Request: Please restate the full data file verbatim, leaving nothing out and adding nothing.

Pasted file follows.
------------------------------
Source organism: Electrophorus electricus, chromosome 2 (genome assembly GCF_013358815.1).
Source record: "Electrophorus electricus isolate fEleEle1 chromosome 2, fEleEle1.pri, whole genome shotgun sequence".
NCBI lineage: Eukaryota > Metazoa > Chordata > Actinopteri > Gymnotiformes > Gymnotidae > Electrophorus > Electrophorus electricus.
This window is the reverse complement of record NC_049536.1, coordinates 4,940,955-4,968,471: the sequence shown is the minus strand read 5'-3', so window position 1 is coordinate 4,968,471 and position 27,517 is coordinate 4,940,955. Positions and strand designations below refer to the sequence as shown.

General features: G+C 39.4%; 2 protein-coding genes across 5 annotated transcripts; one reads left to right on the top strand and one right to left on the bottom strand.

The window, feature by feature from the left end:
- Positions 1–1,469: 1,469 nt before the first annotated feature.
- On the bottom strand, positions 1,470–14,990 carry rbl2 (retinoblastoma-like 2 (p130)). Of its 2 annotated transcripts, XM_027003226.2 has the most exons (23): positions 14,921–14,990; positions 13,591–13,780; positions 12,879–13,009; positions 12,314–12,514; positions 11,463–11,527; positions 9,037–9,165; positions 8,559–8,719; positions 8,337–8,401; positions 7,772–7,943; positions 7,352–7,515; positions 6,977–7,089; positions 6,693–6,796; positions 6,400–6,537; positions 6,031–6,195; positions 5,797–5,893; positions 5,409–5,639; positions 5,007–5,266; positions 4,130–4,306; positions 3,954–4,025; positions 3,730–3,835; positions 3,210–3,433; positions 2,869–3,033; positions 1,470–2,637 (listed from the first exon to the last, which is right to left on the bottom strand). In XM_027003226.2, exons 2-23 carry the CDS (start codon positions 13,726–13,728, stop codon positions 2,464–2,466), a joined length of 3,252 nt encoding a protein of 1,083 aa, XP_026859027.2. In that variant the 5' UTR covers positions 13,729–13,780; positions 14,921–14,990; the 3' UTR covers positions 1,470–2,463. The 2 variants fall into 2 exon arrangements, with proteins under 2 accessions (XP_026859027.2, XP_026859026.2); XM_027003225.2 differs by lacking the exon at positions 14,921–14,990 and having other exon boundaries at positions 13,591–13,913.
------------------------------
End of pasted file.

Source organism: Electrophorus electricus, chromosome 2 (genome assembly GCF_013358815.1).
Source record: "Electrophorus electricus isolate fEleEle1 chromosome 2, fEleEle1.pri, whole genome shotgun sequence".
NCBI lineage: Eukaryota > Metazoa > Chordata > Actinopteri > Gymnotiformes > Gymnotidae > Electrophorus > Electrophorus electricus.
This window is the reverse complement of record NC_049536.1, coordinates 4,940,955-4,968,471: the sequence shown is the minus strand read 5'-3', so window position 1 is coordinate 4,968,471 and position 27,517 is coordinate 4,940,955. Positions and strand designations below refer to the sequence as shown.

General features: G+C 39.4%; 2 protein-coding genes across 5 annotated transcripts; one reads left to right on the top strand and one right to left on the bottom strand.

The window, feature by feature from the left end:
- Positions 1–1,469: 1,469 nt before the first annotated feature.
- On the bottom strand, positions 1,470–14,990 carry rbl2 (retinoblastoma-like 2 (p130)). Of its 2 annotated transcripts, XM_027003226.2 has the most exons (23): positions 14,921–14,990; positions 13,591–13,780; positions 12,879–13,009; positions 12,314–12,514; positions 11,463–11,527; positions 9,037–9,165; positions 8,559–8,719; positions 8,337–8,401; positions 7,772–7,943; positions 7,352–7,515; positions 6,977–7,089; positions 6,693–6,796; positions 6,400–6,537; positions 6,031–6,195; positions 5,797–5,893; positions 5,409–5,639; positions 5,007–5,266; positions 4,130–4,306; positions 3,954–4,025; positions 3,730–3,835; positions 3,210–3,433; positions 2,869–3,033; positions 1,470–2,637 (listed from the first exon to the last, which is right to left on the bottom strand). In XM_027003226.2, exons 2-23 carry the CDS (start codon positions 13,726–13,728, stop codon positions 2,464–2,466), a joined length of 3,252 nt encoding a protein of 1,083 aa, XP_026859027.2. In that variant the 5' UTR covers positions 13,729–13,780; positions 14,921–14,990; the 3' UTR covers positions 1,470–2,463. The 2 variants fall into 2 exon arrangements, with proteins under 2 accessions (XP_026859027.2, XP_026859026.2); XM_027003225.2 differs by lacking the exon at positions 14,921–14,990 and having other exon boundaries at positions 13,591–13,913.